I don’t think pros can do it either, but I think they don’t base their positional judgement in the opening just on counting territory.
Pros have a strong sense of what kind of exchanges are even (no net gain or loss), so when both players play that kind of good moves, they just assume the score doesn’t change. Only when some potentially unfair exchange happens, they would investigate to assess any gain or loss in terms of efficiency (shape + aji + tempo + influence + territory) from that exchange.
Tewari analysis is an important tool to make such exchange assessments during early game development and middle game fighting. A dubious exchange would lead to a sense that a player lost a bit (like 1 or 2 points), which cannot be recovered easily.
I think that only when the endgame started, all the territories are sufficiently crystalised to allow pros to evaluate the position accurately (to within a point or 2) just by counting the territories.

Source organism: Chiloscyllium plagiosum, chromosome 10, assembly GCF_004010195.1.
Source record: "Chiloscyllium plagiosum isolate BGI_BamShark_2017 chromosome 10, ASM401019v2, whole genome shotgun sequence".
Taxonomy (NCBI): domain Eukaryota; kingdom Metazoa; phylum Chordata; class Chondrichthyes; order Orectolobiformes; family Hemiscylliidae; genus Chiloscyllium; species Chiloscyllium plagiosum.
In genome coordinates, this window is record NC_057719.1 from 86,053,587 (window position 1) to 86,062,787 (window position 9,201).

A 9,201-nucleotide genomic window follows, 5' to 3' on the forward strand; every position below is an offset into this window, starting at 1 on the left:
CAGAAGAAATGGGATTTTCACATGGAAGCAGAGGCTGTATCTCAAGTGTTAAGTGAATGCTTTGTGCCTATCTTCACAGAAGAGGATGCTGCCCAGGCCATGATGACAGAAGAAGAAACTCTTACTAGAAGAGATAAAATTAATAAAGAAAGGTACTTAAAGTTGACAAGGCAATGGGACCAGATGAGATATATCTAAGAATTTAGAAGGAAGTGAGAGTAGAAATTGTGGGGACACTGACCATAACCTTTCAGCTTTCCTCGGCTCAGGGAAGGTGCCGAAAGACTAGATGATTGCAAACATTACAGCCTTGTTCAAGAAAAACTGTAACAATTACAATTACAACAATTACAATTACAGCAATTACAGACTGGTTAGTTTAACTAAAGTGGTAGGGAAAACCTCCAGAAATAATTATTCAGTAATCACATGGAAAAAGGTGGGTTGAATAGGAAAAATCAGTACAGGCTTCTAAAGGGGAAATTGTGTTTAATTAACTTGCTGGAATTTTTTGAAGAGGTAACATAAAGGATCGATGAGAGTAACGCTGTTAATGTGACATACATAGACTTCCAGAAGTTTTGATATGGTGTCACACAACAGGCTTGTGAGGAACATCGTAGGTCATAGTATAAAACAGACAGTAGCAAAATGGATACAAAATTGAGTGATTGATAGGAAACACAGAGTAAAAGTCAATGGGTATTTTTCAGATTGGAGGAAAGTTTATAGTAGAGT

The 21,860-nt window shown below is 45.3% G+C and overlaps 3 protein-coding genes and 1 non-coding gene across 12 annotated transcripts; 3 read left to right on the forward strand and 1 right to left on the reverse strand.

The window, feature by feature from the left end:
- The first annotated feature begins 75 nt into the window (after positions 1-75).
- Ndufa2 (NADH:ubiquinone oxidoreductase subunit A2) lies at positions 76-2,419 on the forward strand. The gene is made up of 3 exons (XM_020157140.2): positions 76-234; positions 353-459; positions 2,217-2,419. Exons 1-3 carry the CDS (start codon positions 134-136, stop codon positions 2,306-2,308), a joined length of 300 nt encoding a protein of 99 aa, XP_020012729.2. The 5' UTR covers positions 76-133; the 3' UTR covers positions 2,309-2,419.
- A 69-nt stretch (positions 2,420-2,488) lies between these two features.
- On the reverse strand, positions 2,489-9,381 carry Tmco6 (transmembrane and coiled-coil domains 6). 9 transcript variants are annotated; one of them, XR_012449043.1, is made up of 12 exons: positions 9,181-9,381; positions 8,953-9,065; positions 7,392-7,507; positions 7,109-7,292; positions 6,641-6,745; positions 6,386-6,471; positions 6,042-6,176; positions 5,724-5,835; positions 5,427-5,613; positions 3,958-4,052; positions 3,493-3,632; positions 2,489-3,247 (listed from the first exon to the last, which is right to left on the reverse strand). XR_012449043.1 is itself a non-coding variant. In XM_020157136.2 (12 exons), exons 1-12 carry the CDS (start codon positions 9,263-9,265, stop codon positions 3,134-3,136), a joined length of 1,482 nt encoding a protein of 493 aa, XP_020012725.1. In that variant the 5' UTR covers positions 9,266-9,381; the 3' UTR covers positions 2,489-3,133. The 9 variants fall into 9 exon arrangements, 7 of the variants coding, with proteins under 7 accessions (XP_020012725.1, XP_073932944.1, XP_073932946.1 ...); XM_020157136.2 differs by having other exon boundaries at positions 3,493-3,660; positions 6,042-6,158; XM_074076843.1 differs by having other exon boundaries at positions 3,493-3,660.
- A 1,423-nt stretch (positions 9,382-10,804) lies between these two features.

I think this way of thinking may be more applicable to the endgame.
Earlier in the game, I think one would be working more with comparisons when evaluating development moves, like “my move here is just as good as his move there, or maybe x points better/worse”.
As for urgent/fighting moves, it’s harder to evaluate those in term of points. It’s more a case of “just play urgent moves, because it’s bad not to” (just as you shouldn’t hang your queen in chess, don’t bother to evaluate how bad it is exactly).
In a high level game, I think it’s usually not really a matter of "did this move work as intended or not?”. The “working sequence” shouldn’t appear on the board, just as a ladder shouldn’t appear on the board. If it does, one player made a big mistake. You typically only see a “working sequence” in a diagram offered by a commentator to show what was under the surface.
When comparing a game of go to a boxing match, strong players dance around each other all the time, rarely leaving an opening for their opponent to land a good punch. So a high level game of go without a good commentator may be a bit boring for regular spectators. A lower level game of go is probably much more spectacular.